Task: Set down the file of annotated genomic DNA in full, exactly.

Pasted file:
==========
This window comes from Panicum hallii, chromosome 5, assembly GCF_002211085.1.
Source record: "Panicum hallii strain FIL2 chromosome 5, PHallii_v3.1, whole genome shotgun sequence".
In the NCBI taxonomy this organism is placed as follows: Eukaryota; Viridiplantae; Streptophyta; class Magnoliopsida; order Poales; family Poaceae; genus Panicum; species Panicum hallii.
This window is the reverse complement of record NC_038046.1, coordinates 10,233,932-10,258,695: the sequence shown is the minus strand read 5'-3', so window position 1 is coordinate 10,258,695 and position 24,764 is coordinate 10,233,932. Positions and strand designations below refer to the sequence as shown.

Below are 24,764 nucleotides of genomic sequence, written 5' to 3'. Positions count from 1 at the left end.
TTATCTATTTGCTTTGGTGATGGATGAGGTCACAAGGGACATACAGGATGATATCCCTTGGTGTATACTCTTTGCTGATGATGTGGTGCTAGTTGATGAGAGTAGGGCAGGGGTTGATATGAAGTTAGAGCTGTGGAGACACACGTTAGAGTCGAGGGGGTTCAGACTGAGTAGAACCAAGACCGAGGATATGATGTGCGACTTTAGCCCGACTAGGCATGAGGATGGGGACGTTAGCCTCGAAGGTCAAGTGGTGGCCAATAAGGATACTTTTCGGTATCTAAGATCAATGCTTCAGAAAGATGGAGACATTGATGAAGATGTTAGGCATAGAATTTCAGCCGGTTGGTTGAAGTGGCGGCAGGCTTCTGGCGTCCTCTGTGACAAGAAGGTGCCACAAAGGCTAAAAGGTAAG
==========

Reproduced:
This window comes from Panicum hallii, chromosome 5, assembly GCF_002211085.1.
Source record: "Panicum hallii strain FIL2 chromosome 5, PHallii_v3.1, whole genome shotgun sequence".
In the NCBI taxonomy this organism is placed as follows: Eukaryota; Viridiplantae; Streptophyta; class Magnoliopsida; order Poales; family Poaceae; genus Panicum; species Panicum hallii.
This window is the reverse complement of record NC_038046.1, coordinates 10,233,932-10,258,695: the sequence shown is the minus strand read 5'-3', so window position 1 is coordinate 10,258,695 and position 24,764 is coordinate 10,233,932. Positions and strand designations below refer to the sequence as shown.

Below are 24,764 nucleotides of genomic sequence, written 5' to 3'. Positions count from 1 at the left end.
TTATCTATTTGCTTTGGTGATGGATGAGGTCACAAGGGACATACAGGATGATATCCCTTGGTGTATACTCTTTGCTGATGATGTGGTGCTAGTTGATGAGAGTAGGGCAGGGGTTGATATGAAGTTAGAGCTGTGGAGACACACGTTAGAGTCGAGGGGGTTCAGACTGAGTAGAACCAAGACCGAGGATATGATGTGCGACTTTAGCCCGACTAGGCATGAGGATGGGGACGTTAGCCTCGAAGGTCAAGTGGTGGCCAATAAGGATACTTTTCGGTATCTAAGATCAATGCTTCAGAAAGATGGAGACATTGATGAAGATGTTAGGCATAGAATTTCAGCCGGTTGGTTGAAGTGGCGGCAGGCTTCTGGCGTCCTCTGTGACAAGAAGGTGCCACAAAGGCTAAAAGGTAAG